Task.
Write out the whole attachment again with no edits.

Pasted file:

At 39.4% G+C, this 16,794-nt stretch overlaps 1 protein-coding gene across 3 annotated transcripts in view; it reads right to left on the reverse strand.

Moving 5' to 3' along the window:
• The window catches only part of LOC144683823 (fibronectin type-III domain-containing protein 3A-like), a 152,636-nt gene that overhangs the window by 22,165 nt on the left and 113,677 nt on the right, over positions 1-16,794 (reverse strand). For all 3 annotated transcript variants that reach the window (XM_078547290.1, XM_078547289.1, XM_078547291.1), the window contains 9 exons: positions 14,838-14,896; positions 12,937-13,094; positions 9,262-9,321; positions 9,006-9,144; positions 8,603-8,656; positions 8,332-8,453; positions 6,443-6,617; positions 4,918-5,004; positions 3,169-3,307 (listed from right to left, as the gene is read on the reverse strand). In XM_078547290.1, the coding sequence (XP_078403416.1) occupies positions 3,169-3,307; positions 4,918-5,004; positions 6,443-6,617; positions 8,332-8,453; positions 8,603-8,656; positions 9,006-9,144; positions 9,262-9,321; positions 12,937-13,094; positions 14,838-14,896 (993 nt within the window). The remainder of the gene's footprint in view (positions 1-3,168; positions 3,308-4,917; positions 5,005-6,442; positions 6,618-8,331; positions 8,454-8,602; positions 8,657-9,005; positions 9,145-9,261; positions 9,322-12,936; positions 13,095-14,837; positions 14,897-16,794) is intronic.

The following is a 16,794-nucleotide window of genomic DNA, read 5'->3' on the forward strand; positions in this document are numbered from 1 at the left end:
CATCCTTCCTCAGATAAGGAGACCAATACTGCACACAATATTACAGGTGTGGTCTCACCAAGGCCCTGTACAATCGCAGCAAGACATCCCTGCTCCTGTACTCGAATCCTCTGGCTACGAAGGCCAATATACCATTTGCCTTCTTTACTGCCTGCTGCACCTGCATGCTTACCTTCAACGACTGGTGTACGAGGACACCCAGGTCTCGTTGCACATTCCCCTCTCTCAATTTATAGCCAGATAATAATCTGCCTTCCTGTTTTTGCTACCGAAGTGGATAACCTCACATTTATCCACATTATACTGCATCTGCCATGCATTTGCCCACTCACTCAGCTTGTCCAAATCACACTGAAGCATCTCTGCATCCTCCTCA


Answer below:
At 39.4% G+C, this 16,794-nt stretch overlaps 1 protein-coding gene across 3 annotated transcripts in view; it reads right to left on the reverse strand.

Moving 5' to 3' along the window:
• The window catches only part of LOC144683823 (fibronectin type-III domain-containing protein 3A-like), a 152,636-nt gene that overhangs the window by 22,165 nt on the left and 113,677 nt on the right, over positions 1-16,794 (reverse strand). For all 3 annotated transcript variants that reach the window (XM_078547290.1, XM_078547289.1, XM_078547291.1), the window contains 9 exons: positions 14,838-14,896; positions 12,937-13,094; positions 9,262-9,321; positions 9,006-9,144; positions 8,603-8,656; positions 8,332-8,453; positions 6,443-6,617; positions 4,918-5,004; positions 3,169-3,307 (listed from right to left, as the gene is read on the reverse strand). In XM_078547290.1, the coding sequence (XP_078403416.1) occupies positions 3,169-3,307; positions 4,918-5,004; positions 6,443-6,617; positions 8,332-8,453; positions 8,603-8,656; positions 9,006-9,144; positions 9,262-9,321; positions 12,937-13,094; positions 14,838-14,896 (993 nt within the window). The remainder of the gene's footprint in view (positions 1-3,168; positions 3,308-4,917; positions 5,005-6,442; positions 6,618-8,331; positions 8,454-8,602; positions 8,657-9,005; positions 9,145-9,261; positions 9,322-12,936; positions 13,095-14,837; positions 14,897-16,794) is intronic.

The following is a 16,794-nucleotide window of genomic DNA, read 5'->3' on the forward strand; positions in this document are numbered from 1 at the left end:
CATCCTTCCTCAGATAAGGAGACCAATACTGCACACAATATTACAGGTGTGGTCTCACCAAGGCCCTGTACAATCGCAGCAAGACATCCCTGCTCCTGTACTCGAATCCTCTGGCTACGAAGGCCAATATACCATTTGCCTTCTTTACTGCCTGCTGCACCTGCATGCTTACCTTCAACGACTGGTGTACGAGGACACCCAGGTCTCGTTGCACATTCCCCTCTCTCAATTTATAGCCAGATAATAATCTGCCTTCCTGTTTTTGCTACCGAAGTGGATAACCTCACATTTATCCACATTATACTGCATCTGCCATGCATTTGCCCACTCACTCAGCTTGTCCAAATCACACTGAAGCATCTCTGCATCCTCCTCA